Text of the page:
In contrast to focussed attention, open awareness meditation invites you to be completely open and attentive to whatever sensations, feelings and thoughts arise. It develops an aware, expansive state where we notice and let the sensations, feelings and thoughts come and go without becoming tied up with any of them. Practicing this helps us become present to our immediate experience, helping us stay in the now. It also helps us gain an intimate understanding of our own experience, when we start to notice repetitive thought patterns (“oh here I am thinking about my boss again”), and the subtle or strong emotions and sensations in the body. Finally, open awareness meditation develops the understanding that we are not our thoughts, feelings and sensations, instead we are the silent witness that watches as they come and go. Over time thoughts become less “sticky” and instead of identifying with them or getting carried away by them we develop a distance, and thereby a healthy relationship with them.

Mindfulness Meditation

Originating from Buddhist practices, mindfulness meditation has become well-known and widely practiced in recent times. It combines both focussed attention and open awareness techniques as described above with an attitude of unconditional acceptance and non-judgement, to become fully aware of our in-the-moment experience. Common techniques in mindfulness meditation include body scan meditation, watching our thoughts and being with our emotions. The benefits of this form of meditation have been widely researched for the last 50 years. A mindfulness practice produces measurable improvements in our ability to deal with pain and stress, our ability to focus, and generally enjoy a calmer, more composed state of being where we are more aware of ourselves and the present moment.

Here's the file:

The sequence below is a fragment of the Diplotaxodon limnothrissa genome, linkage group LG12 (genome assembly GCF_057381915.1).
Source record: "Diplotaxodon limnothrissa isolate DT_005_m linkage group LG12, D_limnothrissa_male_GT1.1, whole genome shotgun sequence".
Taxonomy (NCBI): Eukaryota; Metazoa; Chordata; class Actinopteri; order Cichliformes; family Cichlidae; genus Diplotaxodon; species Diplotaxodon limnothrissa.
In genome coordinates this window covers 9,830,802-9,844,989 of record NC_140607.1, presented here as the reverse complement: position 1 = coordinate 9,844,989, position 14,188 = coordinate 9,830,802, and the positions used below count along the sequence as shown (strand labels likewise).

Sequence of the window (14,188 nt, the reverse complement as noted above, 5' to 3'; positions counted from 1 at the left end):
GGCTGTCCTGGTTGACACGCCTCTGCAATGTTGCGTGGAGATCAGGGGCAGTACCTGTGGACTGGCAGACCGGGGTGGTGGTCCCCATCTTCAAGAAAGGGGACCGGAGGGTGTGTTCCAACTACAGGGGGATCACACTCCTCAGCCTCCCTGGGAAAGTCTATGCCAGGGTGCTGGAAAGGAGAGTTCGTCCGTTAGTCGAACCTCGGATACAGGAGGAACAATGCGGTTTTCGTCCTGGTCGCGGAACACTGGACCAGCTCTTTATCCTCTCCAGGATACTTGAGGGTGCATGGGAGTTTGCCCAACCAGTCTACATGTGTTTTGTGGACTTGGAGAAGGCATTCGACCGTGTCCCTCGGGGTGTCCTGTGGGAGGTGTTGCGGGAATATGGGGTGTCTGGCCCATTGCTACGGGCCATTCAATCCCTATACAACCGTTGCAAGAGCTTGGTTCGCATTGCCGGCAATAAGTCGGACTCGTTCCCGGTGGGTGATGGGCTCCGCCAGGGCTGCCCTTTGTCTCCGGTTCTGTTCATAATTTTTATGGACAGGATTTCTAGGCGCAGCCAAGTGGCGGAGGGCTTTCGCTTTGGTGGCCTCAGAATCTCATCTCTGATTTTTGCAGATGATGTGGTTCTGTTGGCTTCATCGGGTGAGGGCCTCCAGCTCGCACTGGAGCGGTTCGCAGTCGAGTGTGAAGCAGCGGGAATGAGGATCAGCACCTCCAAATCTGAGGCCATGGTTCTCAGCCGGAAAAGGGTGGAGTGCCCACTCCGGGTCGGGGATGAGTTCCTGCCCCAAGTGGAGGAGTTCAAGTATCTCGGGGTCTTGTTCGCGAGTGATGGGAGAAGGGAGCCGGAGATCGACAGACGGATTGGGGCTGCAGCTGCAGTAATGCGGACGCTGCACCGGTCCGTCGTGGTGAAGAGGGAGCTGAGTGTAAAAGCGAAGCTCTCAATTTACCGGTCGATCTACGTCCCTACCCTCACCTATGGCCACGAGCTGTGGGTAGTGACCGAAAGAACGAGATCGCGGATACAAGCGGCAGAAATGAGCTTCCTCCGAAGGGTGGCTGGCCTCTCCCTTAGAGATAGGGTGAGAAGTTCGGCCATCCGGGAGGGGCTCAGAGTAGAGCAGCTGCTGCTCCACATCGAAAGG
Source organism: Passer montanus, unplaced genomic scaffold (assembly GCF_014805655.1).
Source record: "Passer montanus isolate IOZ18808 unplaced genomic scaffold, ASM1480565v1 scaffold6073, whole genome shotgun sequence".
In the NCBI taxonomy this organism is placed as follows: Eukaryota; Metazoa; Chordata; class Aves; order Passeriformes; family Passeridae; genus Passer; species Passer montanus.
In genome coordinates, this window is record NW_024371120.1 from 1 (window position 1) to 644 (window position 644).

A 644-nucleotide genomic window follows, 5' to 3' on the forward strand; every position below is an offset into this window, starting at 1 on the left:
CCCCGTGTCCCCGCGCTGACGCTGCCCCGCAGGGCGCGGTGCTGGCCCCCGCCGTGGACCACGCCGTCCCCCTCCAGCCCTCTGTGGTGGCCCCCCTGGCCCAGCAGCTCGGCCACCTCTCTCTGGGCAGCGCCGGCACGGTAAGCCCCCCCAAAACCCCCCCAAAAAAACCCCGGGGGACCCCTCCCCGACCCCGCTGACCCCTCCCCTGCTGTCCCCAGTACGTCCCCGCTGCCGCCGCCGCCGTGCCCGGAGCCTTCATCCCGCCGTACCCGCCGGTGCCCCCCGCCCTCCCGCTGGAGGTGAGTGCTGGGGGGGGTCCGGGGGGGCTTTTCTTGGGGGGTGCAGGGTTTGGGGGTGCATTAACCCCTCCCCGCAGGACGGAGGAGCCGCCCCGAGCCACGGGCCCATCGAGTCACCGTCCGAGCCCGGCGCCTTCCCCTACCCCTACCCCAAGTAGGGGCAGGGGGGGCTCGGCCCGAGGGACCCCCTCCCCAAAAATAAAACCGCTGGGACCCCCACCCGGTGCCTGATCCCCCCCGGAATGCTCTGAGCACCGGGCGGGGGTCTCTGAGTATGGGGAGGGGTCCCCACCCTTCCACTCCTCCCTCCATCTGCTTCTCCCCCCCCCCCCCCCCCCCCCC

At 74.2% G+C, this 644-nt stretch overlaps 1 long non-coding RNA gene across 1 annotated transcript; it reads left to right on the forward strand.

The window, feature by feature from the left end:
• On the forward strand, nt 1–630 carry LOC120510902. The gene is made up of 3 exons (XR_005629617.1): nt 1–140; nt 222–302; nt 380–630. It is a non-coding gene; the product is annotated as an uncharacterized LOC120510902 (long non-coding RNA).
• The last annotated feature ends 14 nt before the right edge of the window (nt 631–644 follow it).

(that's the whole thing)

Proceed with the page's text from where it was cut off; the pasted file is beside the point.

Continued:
Loving-Kindness Meditation

Also originating from Buddhist practices, this type of meditation (also known as Compassion Meditation or metta bhavna) develops our sense of compassion for ourselves and others. “Compassion” means “to suffer with” and so with this practice we learn to accept, appreciate, and extend our well-wishing and kindness both inwards and outwards. In doing so, it also cultivates a positive state of mind, one of the main benefits of meditation. Research that has measured the brains of monks who have practiced Loving Kindness meditation for thousands of hours has shown that they are very happy people! An example is Matthew Ricard, a Tibetan Buddhist monk whose brain was studied over a 12 year period at the Centre of Healthy Minds at the University of Wisconsin-Madison, and who is now known as “the happiest man alive”.

Matthew Ricard, a Tibetan Buddhist monk whose brain was studied over a 12 year period at the Centre of Healthy Minds at the University of Wisconsin-Madison, is known to be "the happiest man alive"